Millet mentions scholars whose work has influenced her thinking but ignores other voices — those of the various native tribes in Arizona where she lives — or the ways that climate change and pollution are disproportionately affecting the working class and poor who don’t possess the means to mitigate their circumstances. While recalling a childhood spent on her grandfather’s peach farm, she mentions her uncle’s paternal attitudes toward “his” workers, whom he sees as unable to look after themselves. When discussing the use of the deadly chemical paraquat on the farm, she notes that it killed most of the birds, and that she herself was exposed, but does not mention the impact on those same farmworkers who toiled there.

Yet the book shines during Millet’s brilliant discussions of the limits of language, especially as it functions as a means of provoking empathy and inspiring action. There are tremendous passages about the role of storytellers in bringing about change. How can storytellers inspire action without killing any hope that such actions will mean anything? “Climate doomsaying, like the invocation of personal responsibility as a substitute for structural transformation, can feel like a psy-ops of despair. Encouraging apathy. In fact hope and fear run alongside each other, indivisible. And fear and despair are not equivalent.”

But a lot of distancing takes place through much of the first two sections of the memoir. Millet picks topics up only to drop them as they raise difficult questions she’s unwilling, or unable, to engage with. Early passages often end in clever kickers that are entertaining, but her ironic cynicism is the opposite of the earnest activism she hopes to inspire. She eschews traditional forms of direct action — street protests, for example — but offers few alternatives.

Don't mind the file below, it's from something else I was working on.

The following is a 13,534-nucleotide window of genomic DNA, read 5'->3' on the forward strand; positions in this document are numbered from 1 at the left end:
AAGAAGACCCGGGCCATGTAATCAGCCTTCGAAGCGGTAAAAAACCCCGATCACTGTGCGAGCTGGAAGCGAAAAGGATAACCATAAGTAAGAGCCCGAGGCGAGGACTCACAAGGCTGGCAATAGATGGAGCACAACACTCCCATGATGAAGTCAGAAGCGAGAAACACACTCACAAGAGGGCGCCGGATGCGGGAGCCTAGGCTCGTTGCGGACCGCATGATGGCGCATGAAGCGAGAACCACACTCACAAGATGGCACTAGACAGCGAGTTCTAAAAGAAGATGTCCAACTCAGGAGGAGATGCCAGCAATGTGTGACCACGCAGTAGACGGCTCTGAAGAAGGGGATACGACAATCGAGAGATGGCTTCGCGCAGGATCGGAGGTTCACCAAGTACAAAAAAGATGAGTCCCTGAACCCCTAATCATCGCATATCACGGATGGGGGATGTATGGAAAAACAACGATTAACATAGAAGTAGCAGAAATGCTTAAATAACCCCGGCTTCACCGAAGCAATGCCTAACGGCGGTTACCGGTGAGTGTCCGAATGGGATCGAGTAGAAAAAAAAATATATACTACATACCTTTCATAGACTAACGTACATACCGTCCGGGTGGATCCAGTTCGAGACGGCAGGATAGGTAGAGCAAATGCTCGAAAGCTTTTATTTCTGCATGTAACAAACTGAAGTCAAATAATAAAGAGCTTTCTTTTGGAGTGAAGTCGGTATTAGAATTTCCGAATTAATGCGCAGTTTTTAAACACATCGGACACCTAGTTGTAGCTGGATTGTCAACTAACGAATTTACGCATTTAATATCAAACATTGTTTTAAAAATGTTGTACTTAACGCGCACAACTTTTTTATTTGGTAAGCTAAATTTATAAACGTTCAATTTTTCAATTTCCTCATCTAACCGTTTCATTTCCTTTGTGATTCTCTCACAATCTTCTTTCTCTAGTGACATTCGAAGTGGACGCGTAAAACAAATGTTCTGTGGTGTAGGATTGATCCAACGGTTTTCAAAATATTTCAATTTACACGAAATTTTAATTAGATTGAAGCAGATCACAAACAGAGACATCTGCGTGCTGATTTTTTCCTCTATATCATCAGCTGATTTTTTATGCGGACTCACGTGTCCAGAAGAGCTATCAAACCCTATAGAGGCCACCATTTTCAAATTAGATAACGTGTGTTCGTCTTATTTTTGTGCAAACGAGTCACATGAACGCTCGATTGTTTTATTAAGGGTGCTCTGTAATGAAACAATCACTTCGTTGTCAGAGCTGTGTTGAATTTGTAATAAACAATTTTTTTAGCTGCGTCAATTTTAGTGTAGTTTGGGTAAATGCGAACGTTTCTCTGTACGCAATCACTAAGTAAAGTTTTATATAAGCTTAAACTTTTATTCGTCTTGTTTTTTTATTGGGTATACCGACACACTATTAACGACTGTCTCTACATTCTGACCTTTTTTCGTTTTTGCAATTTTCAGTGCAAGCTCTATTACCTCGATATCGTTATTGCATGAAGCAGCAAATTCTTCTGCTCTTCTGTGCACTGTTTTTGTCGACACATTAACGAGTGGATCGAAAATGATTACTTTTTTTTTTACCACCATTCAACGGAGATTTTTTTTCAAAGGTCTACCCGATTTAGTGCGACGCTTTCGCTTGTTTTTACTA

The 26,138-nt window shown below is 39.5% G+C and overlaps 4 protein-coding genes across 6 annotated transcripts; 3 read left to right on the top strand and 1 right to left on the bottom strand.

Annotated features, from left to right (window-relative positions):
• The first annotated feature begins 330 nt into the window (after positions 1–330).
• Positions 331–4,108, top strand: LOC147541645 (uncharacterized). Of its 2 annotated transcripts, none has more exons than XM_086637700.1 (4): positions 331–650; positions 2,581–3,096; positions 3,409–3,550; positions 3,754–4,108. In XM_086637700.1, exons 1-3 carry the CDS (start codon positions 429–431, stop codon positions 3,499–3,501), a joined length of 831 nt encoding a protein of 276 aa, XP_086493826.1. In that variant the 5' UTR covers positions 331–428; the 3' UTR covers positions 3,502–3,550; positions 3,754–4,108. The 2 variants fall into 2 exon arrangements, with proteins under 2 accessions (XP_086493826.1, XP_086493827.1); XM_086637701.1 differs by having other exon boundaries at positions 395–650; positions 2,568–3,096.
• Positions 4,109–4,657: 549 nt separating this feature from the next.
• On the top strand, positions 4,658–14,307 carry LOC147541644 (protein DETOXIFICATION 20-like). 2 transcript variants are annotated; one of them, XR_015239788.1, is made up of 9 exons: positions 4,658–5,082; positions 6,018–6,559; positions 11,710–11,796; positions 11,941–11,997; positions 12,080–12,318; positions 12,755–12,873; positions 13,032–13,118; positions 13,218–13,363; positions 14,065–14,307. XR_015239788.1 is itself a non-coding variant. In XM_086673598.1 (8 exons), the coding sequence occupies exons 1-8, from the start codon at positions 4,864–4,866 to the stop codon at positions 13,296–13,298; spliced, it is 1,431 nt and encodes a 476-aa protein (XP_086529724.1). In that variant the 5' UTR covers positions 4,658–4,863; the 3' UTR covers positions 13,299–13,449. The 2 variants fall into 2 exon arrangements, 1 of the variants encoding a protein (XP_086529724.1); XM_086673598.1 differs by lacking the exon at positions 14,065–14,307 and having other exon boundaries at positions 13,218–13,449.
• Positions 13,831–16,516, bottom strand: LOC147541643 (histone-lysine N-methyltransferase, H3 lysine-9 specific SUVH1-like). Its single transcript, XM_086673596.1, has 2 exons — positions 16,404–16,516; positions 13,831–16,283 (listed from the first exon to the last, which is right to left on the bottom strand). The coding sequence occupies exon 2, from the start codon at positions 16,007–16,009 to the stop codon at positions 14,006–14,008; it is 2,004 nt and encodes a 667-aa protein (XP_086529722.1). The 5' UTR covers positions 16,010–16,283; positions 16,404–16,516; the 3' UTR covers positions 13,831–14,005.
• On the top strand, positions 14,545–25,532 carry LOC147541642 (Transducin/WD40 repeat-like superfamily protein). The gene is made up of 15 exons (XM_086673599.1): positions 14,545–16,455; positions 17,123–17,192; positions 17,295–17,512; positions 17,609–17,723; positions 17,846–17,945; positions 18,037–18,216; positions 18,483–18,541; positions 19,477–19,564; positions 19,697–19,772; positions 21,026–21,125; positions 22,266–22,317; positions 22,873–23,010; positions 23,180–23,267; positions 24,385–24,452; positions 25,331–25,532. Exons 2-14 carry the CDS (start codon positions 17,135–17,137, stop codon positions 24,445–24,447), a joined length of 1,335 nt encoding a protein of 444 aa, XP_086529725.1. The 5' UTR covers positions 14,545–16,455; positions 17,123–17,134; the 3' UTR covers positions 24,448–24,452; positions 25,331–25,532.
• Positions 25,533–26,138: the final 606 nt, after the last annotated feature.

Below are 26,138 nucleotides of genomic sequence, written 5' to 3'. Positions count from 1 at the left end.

In another place, she dismisses such legal solutions as declaring rivers to be legal individuals deserving of protection, despite the effectiveness of policies that would result, such as dismantling dams and rewilding habitats. The reasons for these choices only begin to make sense when Millet gets to the part of the memoir where she retakes the role of the storyteller and reveals circumstances in which she was raised, including her strong fear of conflict.

“We Loved It All” soars in this third section, which draws its title, “Ring the Bells,” from the Leonard Cohen lyric that reminds us that moments of brokenness are how “the light gets in.” Detachment was prized in Millet’s family, one that emphasized genteel civility and avoided conflict at all costs. These family values reminded me of those in many well-meaning white liberal communities, where risk avoidance leads to platitudes and slogans rather than doing the hard work of change.

But Millet’s dilemma is shared by many storytellers, who often function as bystanders reporting on what they observe. In journalism, strict lines are drawn between being an “objective” journalist and taking part in what’s being reported on, as if the accumulation of facts and details never persuades the writer of the difference between right and wrong. Millet — a staff member with the Center for Biological Diversity — walks the walk in her environmental work, which she does not detail in this book, thus separating it from her position as storyteller.

The reality is that Earth will adapt and change as the climate changes. The crisis is for us, the animals and human beings who will not survive the warming of the oceans, the desertification of the land and the destruction wrought by rising sea levels and constant fire.

It’s a collective problem that will require collective solutions. One individual cannot provide us all with a miracle. Millet acknowledges all of this, providing instead a general survey of the issues that confront us. But “We Loved It All” feels like the experience of driving lost and running into a local familiar with the terrain. You ask for directions, only to be told, “You can’t get there from here.”

Lorraine Berry writes for a number of publications. @BerryFLW